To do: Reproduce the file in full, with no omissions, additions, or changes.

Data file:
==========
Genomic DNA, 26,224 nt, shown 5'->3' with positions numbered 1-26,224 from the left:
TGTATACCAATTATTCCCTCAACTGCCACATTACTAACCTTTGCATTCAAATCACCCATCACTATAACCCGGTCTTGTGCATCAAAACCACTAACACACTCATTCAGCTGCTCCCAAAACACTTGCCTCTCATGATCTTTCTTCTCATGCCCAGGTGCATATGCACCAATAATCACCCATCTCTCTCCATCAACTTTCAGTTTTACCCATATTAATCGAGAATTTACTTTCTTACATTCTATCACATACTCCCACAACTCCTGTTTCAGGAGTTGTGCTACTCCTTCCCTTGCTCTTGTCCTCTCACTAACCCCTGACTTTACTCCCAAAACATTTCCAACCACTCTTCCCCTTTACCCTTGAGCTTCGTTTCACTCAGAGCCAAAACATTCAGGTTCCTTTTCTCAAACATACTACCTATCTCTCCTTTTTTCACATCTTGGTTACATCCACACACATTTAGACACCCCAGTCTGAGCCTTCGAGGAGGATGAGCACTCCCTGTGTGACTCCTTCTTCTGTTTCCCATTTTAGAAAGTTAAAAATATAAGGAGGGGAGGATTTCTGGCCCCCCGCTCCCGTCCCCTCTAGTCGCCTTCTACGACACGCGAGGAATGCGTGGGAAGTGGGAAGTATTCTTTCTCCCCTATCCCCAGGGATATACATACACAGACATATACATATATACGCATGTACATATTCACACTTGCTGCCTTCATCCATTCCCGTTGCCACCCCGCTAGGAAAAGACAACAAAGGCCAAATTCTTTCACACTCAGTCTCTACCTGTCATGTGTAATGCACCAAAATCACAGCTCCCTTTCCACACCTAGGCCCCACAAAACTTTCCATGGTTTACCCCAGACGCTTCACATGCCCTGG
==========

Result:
Genomic DNA, 26,224 nt, shown 5'->3' with positions numbered 1-26,224 from the left:
TGTATACCAATTATTCCCTCAACTGCCACATTACTAACCTTTGCATTCAAATCACCCATCACTATAACCCGGTCTTGTGCATCAAAACCACTAACACACTCATTCAGCTGCTCCCAAAACACTTGCCTCTCATGATCTTTCTTCTCATGCCCAGGTGCATATGCACCAATAATCACCCATCTCTCTCCATCAACTTTCAGTTTTACCCATATTAATCGAGAATTTACTTTCTTACATTCTATCACATACTCCCACAACTCCTGTTTCAGGAGTTGTGCTACTCCTTCCCTTGCTCTTGTCCTCTCACTAACCCCTGACTTTACTCCCAAAACATTTCCAACCACTCTTCCCCTTTACCCTTGAGCTTCGTTTCACTCAGAGCCAAAACATTCAGGTTCCTTTTCTCAAACATACTACCTATCTCTCCTTTTTTCACATCTTGGTTACATCCACACACATTTAGACACCCCAGTCTGAGCCTTCGAGGAGGATGAGCACTCCCTGTGTGACTCCTTCTTCTGTTTCCCATTTTAGAAAGTTAAAAATATAAGGAGGGGAGGATTTCTGGCCCCCCGCTCCCGTCCCCTCTAGTCGCCTTCTACGACACGCGAGGAATGCGTGGGAAGTGGGAAGTATTCTTTCTCCCCTATCCCCAGGGATATACATACACAGACATATACATATATACGCATGTACATATTCACACTTGCTGCCTTCATCCATTCCCGTTGCCACCCCGCTAGGAAAAGACAACAAAGGCCAAATTCTTTCACACTCAGTCTCTACCTGTCATGTGTAATGCACCAAAATCACAGCTCCCTTTCCACACCTAGGCCCCACAAAACTTTCCATGGTTTACCCCAGACGCTTCACATGCCCTGG